Sunday, December 4, 2016

Religion in the classroom as modeled by King's "Letter From Birmingham Jail": we don't have to believe it to get it.

Title:  Religion in the classroom as modeled by King's "Letter From Birmingham Jail": we don't have to believe it to get it.

Source:  Journal of African Children's and Youth Literature


Key Points:  Teaching the Bible is not only interesting, but a legitimate way to engage students by introducing them to the beliefs and stories of generations of people.  Religion may not belong in our classrooms, but the perspectives of presently one-third of the world's population and how over thousands of years they have turned to the Bible for instruction is something we should not deny our students.

Intended Audience: politicians, administrators, teachers, parents, students.

Relevance: This is relevant since many believe excluding religion must also mean banning the Bible from our classrooms.  They are not necessarily one in the same.


  1. Interesting post David. Religion and school always becomes a good topic to discuss. Religion is a large part of society, but is left out of our public schools. I believe there is a lot of history tied to religion and the Bible, as referenced in the article and the tie Dr. King. I think incorporating the Bible could potentially cause some problems, because of the man different religions. I imagine there would be a lot disagreement about which Bibles to use and if you use all of them, how would it be regulated. However, I think reviewing the history of religion and how it has impacted different countries, leaders, etc. would be a great to study.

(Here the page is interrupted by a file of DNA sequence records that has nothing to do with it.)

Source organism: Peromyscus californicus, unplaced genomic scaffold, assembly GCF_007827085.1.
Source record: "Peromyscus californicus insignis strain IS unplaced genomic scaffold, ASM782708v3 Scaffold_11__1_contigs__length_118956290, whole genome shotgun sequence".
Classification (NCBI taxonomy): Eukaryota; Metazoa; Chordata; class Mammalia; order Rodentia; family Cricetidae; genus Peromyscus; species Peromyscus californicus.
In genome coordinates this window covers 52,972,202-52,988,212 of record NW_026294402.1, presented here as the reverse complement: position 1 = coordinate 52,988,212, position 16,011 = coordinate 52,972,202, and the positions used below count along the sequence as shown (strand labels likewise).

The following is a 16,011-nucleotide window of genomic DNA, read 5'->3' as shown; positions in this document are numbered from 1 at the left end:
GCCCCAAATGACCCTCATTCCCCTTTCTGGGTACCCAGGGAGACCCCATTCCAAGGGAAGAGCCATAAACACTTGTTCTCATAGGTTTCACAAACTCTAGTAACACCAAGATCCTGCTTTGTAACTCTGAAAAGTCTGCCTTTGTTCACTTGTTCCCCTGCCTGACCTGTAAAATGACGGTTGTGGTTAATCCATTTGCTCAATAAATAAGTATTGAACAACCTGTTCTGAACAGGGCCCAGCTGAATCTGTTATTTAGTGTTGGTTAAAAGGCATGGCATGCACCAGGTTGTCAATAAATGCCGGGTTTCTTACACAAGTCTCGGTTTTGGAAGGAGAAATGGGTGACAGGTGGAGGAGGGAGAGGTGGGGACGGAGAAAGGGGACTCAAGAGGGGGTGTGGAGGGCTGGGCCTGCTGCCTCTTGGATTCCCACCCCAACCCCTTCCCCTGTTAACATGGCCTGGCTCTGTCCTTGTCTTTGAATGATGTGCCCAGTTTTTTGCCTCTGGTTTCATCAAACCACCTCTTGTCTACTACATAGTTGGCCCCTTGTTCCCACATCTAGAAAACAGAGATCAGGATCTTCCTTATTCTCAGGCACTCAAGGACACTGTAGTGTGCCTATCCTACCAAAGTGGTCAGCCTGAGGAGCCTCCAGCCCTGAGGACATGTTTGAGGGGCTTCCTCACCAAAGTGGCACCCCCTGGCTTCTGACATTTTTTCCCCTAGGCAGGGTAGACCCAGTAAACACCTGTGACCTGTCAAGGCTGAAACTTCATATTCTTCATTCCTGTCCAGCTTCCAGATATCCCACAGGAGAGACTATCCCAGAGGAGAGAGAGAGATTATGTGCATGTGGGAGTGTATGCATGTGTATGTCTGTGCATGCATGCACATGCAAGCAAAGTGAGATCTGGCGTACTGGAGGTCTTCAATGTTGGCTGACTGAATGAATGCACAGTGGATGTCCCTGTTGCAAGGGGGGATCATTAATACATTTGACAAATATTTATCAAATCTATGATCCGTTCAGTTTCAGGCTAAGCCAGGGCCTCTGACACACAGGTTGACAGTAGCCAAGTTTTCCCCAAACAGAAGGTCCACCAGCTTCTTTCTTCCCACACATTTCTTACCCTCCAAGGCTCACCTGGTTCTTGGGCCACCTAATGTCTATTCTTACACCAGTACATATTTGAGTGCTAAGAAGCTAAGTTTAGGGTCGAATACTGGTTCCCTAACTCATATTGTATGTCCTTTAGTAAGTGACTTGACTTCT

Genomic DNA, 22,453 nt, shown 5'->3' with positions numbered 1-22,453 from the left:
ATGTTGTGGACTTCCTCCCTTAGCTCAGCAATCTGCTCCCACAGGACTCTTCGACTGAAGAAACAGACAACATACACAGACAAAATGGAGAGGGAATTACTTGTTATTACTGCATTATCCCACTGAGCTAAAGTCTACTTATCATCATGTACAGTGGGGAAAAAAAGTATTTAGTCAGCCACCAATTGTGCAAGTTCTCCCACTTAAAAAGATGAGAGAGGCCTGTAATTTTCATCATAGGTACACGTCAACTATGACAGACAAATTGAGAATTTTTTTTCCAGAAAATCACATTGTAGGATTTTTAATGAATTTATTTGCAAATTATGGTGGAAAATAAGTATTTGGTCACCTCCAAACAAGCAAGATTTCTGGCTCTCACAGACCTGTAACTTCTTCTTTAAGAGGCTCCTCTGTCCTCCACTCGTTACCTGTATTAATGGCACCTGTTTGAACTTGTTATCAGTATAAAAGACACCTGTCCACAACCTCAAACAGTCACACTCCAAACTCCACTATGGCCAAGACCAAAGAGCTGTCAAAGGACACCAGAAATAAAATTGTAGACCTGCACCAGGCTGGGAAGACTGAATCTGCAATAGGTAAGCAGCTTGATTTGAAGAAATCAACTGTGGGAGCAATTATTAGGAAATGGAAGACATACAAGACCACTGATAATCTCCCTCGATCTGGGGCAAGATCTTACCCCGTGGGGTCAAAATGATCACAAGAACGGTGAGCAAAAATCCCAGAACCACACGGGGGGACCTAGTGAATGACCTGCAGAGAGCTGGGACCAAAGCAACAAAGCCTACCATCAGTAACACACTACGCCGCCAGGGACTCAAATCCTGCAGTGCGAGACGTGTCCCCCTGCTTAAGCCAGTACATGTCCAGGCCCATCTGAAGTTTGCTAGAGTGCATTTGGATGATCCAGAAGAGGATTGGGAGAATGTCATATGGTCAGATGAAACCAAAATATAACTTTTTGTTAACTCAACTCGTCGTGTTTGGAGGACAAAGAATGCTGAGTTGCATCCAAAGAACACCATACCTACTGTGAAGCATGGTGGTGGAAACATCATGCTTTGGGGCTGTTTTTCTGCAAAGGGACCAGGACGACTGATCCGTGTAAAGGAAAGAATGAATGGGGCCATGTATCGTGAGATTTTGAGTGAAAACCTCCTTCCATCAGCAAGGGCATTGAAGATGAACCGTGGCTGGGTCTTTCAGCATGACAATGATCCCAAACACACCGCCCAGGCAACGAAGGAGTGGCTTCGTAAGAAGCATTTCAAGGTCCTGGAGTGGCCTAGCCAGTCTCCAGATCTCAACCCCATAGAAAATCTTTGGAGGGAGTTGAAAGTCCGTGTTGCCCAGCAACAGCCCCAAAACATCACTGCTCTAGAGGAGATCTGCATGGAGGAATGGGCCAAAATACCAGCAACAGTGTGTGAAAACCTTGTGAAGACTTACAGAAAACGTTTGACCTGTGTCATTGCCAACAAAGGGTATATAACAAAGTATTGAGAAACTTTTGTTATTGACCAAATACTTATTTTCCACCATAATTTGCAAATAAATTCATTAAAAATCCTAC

2. My thoughts immediately went to the idea of world religions courses. It seems to me to very appropriate to teach our students about the history of religions as well as their similarities and differences. Part of our current troubles globally is that we do not understand what the "other" believes. I think that this issue gets far more messy if we suggest that we teach from the bible rather than about the bible. Clearly, nearly every religion and philosophy has stumbled onto the same basic "golden rule" and pointing this simple fact out seems like a good idea.

  3. I find it interesting the article believes the Bible should be taught in schools. I do believe it could be engaging for students, but you also have to take other religious literature into account. I went to a private Catholic middle school and we had religious education. However, we did not just study the bible. We studied many of the world’s religions and their literature…Islam, Judaism, Buddhism, Hinduism, and the list goes on. I am all for teaching about the bible and its lessons, but we need to also introduce the other religions as well.